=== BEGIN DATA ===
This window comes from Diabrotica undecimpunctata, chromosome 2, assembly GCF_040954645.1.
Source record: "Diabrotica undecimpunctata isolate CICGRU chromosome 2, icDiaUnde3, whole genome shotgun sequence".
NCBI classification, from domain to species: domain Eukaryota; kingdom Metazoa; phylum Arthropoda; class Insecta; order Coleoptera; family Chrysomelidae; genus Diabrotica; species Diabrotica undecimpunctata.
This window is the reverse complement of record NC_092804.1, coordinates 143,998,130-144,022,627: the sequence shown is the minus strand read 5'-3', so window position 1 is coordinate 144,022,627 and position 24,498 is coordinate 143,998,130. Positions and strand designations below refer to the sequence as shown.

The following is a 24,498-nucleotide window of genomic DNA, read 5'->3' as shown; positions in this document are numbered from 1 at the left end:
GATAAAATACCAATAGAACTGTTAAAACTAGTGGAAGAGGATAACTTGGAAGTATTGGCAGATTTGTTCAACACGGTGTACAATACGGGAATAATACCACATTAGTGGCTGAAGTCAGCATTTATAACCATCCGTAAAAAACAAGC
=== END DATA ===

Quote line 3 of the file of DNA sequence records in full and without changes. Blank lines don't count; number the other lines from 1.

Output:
NCBI classification, from domain to species: domain Eukaryota; kingdom Metazoa; phylum Arthropoda; class Insecta; order Coleoptera; family Chrysomelidae; genus Diabrotica; species Diabrotica undecimpunctata.